Wednesday night – by two votes – the House passed CAFTA, voting to accelerate the corporate-driven race to the bottom in working standards. As Mark Weisbrot reminds us:
CAFTA will increase some barriers to trade while lowering others. One of the barriers it increases is on patented pharmaceutical drugs. This is the most costly form of protectionism in the world today. The benefits from free trade in these goods are much appreciated by the millions of Americans who cross the Canadian or Mexican border to get their prescription drugs. But CAFTA will make it more difficult for countries like Guatemala to get access to affordable medicines…Over the last 30 years the typical (median) wage in the United States has hardly grown — only about 9 percent. Productivity — output per employee — has grown by 82 percent over the same period…Over the next decade, the dollar will fall further and our trade deficit will shrink. Measured in non-dollar currencies, the value of U.S. imports is expected to decline over the next decade. This means that CAFTA countries are making costly concessions for a prize that most likely won’t be there.
House Democrats did a much better job of bucking the “Washington Consensus” than their counterparts in the Senate, a quarter of whom backed the bill. That only fifteen House Democrats voted with Thomas Friedman on a “free trade” bill is a hopeful sign of how much that consensus has fractured in the past decade. Those fifteen votes, sadly, seem to have made all the difference Wednesday. David Sirota provides a helpful list of the eleven Democrats in Congress who voted not just for CAFTA but for the Bankruptcy and “Class Action Fairness” bills as well, and some much-needed skepticism about claims that they acted out of electoral necessity.
As if CAFTA wasn’t bad enough, yesterday the Senate passed up a bill protecting detainees’ human rights and passed a bill curtailing victims’ rights to a day in court against the gun industry. And an Energy Bill which, as John Podesta observes,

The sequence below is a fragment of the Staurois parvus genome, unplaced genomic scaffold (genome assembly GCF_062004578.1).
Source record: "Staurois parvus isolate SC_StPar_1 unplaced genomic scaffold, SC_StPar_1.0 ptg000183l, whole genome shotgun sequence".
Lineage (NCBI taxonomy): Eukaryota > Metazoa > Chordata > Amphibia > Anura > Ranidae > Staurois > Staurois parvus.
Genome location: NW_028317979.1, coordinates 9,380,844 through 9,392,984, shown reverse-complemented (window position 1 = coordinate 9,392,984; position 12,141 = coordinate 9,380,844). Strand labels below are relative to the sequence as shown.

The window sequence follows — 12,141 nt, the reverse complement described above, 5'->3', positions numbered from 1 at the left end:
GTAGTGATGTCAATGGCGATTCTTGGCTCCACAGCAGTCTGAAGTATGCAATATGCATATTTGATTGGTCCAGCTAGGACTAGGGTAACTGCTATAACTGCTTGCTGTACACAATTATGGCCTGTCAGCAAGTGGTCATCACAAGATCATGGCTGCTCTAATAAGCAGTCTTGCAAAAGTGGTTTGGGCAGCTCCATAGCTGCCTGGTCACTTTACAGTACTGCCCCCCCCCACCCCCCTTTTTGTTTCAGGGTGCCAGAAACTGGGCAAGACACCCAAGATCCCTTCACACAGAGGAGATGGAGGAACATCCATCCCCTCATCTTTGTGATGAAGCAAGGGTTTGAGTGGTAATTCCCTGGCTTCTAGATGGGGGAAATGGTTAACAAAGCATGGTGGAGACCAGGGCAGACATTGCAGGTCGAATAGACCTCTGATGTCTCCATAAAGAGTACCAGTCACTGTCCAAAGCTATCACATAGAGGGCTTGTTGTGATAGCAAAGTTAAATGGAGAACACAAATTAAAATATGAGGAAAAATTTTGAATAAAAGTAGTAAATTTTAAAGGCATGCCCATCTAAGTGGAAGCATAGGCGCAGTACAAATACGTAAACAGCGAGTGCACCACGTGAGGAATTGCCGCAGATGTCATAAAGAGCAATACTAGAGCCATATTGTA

gives away our tax dollars to energy companies already making record profits. The challenges we face in moving to more secure and sustainable energy use are large. We need a bold energy policy for the United States. Sadly, even the modest commitment to increase the use of renewable sources for electricity or language acknowledging the danger of climate change did not survive in the final bill. We must continue to challenge the Bush administration and Congress to get serious about decreasing the oil consumption of the United States and combating global warming. The energy bill the Senate will vote on today ignores those challenges.
And the Senate voted to extend the PATRIOT Act, though in a slightly more constitution-friendly version than that passed by the House. As Lisa Graves of the ACLU said yesterday:
Although the ACLU was unable to endorse the final bill, it contains some provisions mindful of the Bill of Rights, and does not include such broad and unnecessary powers like administrative subpoenas.
The AP reports that Alan Greenspan today urged Congress to cut Social Security benefits in order to keep Social Security solvent. This is only the latest volley from those agitating to burn the village in order to save it. Real social security reform would mean taxing wealth and raising the five-digit maximum income taxed under the payroll tax. But we don’t hear much from either policy about those sorts of plans to “save Social Security.” Mark Weisbrot provides useful perspective in the columns archived here.